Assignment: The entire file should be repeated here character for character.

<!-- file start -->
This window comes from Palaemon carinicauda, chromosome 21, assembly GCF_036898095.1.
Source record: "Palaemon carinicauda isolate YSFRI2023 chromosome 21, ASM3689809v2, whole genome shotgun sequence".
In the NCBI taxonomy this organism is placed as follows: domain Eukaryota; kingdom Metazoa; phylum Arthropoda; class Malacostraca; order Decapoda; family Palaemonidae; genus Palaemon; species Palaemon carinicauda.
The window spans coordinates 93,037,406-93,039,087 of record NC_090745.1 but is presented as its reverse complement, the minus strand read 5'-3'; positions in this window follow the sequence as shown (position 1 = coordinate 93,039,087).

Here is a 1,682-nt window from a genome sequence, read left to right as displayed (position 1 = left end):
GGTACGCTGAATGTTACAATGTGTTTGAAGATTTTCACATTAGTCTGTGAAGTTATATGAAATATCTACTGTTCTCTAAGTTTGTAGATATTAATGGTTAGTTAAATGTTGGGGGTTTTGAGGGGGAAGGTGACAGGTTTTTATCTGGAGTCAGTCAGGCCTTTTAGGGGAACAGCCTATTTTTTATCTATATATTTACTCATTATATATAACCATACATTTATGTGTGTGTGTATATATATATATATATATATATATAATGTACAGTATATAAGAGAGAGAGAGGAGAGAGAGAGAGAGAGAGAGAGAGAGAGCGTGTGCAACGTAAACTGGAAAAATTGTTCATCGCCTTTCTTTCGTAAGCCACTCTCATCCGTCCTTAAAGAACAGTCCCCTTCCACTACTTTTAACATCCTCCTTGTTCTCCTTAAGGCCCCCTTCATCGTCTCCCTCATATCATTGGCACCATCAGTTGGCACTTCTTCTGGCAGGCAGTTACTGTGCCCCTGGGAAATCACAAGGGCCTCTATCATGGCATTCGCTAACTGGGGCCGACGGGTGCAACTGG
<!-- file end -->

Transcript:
This window comes from Palaemon carinicauda, chromosome 21, assembly GCF_036898095.1.
Source record: "Palaemon carinicauda isolate YSFRI2023 chromosome 21, ASM3689809v2, whole genome shotgun sequence".
In the NCBI taxonomy this organism is placed as follows: domain Eukaryota; kingdom Metazoa; phylum Arthropoda; class Malacostraca; order Decapoda; family Palaemonidae; genus Palaemon; species Palaemon carinicauda.
The window spans coordinates 93,037,406-93,039,087 of record NC_090745.1 but is presented as its reverse complement, the minus strand read 5'-3'; positions in this window follow the sequence as shown (position 1 = coordinate 93,039,087).

Here is a 1,682-nt window from a genome sequence, read left to right as displayed (position 1 = left end):
GGTACGCTGAATGTTACAATGTGTTTGAAGATTTTCACATTAGTCTGTGAAGTTATATGAAATATCTACTGTTCTCTAAGTTTGTAGATATTAATGGTTAGTTAAATGTTGGGGGTTTTGAGGGGGAAGGTGACAGGTTTTTATCTGGAGTCAGTCAGGCCTTTTAGGGGAACAGCCTATTTTTTATCTATATATTTACTCATTATATATAACCATACATTTATGTGTGTGTGTATATATATATATATATATATATATAATGTACAGTATATAAGAGAGAGAGAGGAGAGAGAGAGAGAGAGAGAGAGAGAGAGCGTGTGCAACGTAAACTGGAAAAATTGTTCATCGCCTTTCTTTCGTAAGCCACTCTCATCCGTCCTTAAAGAACAGTCCCCTTCCACTACTTTTAACATCCTCCTTGTTCTCCTTAAGGCCCCCTTCATCGTCTCCCTCATATCATTGGCACCATCAGTTGGCACTTCTTCTGGCAGGCAGTTACTGTGCCCCTGGGAAATCACAAGGGCCTCTATCATGGCATTCGCTAACTGGGGCCGACGGGTGCAACTGG